Constitutional government in Texas began with the Mexican federal Constitution of 1824, which, to some degree, was patterned after the United States Constitution but resembled more the Spanish Constitution of 1812. Congress was made the final interpreter of the document; the Catholic religion was made the state faith; and the church was supported by the public treasury. The president and vice president were elected for four-year terms by the legislative bodies of the states, the lower house of Congress to elect in case of a tie or lack of a majority. There were numerous limitations on the powers of the president. The Congress was composed of two houses meeting annually from January 1 to April 15. The president could prolong the regular session for an additional thirty days and could call extra sessions. Deputies in the lower house served two years, while senators were selected by their state legislatures for four-year terms. The judicial power was vested in a Supreme Court and superior courts of departments and districts. The Supreme Court was composed of eleven judges and the attorney general. There was no particular effort to define the rights of the states in the confederacy. They were required to separate executive, legislative, and judicial functions in their individual constitutions, which were to be in harmony with the national constitution, but local affairs were independent of the general government.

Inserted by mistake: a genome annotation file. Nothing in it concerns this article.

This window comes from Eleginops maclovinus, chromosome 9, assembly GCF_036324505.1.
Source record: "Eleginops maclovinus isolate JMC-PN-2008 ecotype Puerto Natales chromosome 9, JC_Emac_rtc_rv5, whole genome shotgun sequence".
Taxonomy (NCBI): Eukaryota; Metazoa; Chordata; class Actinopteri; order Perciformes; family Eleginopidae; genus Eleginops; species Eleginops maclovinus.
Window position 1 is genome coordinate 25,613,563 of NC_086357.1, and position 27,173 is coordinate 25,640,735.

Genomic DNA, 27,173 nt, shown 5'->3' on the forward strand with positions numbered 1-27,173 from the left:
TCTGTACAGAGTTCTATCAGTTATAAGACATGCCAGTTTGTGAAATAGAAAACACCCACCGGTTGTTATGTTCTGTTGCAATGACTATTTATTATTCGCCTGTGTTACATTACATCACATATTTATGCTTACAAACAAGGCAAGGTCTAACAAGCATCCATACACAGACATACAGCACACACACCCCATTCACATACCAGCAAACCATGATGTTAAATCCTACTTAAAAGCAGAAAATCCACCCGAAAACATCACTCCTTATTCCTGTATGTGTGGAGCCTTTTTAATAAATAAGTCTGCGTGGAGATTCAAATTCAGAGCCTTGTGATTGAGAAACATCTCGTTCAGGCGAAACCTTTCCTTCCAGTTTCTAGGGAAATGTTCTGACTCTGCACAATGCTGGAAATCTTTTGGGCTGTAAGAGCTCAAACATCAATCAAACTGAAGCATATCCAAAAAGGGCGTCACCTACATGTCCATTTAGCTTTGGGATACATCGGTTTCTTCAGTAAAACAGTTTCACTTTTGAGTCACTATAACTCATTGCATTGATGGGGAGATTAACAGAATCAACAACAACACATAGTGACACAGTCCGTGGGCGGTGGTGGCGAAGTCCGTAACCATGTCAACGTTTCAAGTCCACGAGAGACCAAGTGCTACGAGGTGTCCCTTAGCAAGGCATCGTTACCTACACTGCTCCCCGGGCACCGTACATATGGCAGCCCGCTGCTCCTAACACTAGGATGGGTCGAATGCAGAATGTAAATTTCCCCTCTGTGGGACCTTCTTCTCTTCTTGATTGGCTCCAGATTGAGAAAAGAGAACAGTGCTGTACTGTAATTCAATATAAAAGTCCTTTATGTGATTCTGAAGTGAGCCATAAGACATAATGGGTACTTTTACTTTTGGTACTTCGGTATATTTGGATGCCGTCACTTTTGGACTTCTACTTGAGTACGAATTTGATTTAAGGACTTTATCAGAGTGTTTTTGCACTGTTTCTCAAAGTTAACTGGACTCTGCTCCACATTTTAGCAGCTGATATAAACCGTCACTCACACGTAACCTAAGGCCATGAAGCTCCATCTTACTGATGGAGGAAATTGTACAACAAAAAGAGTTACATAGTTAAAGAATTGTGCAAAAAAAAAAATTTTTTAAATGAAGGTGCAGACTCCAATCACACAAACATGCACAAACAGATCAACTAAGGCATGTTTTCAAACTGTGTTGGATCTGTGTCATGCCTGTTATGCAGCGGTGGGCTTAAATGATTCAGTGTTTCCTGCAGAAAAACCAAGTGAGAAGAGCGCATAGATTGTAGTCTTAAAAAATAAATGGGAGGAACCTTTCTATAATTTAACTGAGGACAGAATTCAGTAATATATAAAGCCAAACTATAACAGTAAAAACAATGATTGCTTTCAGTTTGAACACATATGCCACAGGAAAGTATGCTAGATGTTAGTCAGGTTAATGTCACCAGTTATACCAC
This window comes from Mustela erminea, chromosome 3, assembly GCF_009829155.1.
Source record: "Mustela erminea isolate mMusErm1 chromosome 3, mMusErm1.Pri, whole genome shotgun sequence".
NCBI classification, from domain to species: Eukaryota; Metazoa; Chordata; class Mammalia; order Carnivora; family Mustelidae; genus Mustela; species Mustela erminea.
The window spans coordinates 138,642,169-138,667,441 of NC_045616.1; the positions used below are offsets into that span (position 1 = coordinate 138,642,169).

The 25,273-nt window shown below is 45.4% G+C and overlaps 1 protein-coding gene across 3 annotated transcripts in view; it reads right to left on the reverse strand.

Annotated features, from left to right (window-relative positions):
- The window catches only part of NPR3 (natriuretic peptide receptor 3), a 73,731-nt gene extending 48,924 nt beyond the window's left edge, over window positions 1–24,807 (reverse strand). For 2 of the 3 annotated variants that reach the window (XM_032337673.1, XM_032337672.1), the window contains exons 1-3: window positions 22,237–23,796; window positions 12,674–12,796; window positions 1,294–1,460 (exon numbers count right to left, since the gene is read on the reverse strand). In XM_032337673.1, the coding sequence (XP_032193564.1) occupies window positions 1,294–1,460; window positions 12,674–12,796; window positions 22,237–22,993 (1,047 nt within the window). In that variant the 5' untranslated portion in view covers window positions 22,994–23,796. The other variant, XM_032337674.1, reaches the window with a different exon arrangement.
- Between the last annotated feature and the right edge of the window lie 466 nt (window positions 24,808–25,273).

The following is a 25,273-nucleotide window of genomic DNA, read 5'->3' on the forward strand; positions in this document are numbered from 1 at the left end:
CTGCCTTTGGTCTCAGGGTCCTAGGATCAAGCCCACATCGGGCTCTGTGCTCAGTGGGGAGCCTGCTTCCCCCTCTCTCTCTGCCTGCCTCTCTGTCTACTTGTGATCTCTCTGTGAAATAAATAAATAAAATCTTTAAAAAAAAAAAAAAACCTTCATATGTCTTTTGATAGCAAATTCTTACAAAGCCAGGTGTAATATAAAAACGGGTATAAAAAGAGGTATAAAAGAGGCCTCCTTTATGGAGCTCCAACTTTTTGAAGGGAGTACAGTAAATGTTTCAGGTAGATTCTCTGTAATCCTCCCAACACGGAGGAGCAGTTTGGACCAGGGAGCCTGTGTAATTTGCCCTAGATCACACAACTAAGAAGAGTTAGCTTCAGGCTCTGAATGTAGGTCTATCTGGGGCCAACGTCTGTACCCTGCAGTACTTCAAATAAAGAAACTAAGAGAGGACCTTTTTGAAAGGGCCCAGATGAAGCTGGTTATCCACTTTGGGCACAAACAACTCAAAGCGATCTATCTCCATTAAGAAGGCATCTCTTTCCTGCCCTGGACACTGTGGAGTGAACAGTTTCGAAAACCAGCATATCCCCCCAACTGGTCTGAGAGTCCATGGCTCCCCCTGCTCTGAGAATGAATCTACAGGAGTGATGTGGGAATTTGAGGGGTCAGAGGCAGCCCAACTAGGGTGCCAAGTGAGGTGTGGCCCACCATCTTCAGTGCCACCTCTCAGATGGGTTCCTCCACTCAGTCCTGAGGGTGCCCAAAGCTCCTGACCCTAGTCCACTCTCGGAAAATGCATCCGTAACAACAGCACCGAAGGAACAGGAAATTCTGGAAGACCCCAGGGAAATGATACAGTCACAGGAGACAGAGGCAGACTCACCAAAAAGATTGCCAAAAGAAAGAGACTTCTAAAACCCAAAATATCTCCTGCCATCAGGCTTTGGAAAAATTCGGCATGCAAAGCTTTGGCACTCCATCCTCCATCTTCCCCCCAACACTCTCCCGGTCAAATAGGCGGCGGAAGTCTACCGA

Stephen F. Austin conferred with the Mexican leaders who framed the Constitution of 1824, and Juan José María Erasmo Seguín represented Texas in the constituent assembly; the farmers of Austin's colony contributed several hundred bushels of corn to help pay Seguín's expenses. The Anglo-Americans in Texas were not represented, and the instrument was never submitted to a vote of the people for ratification.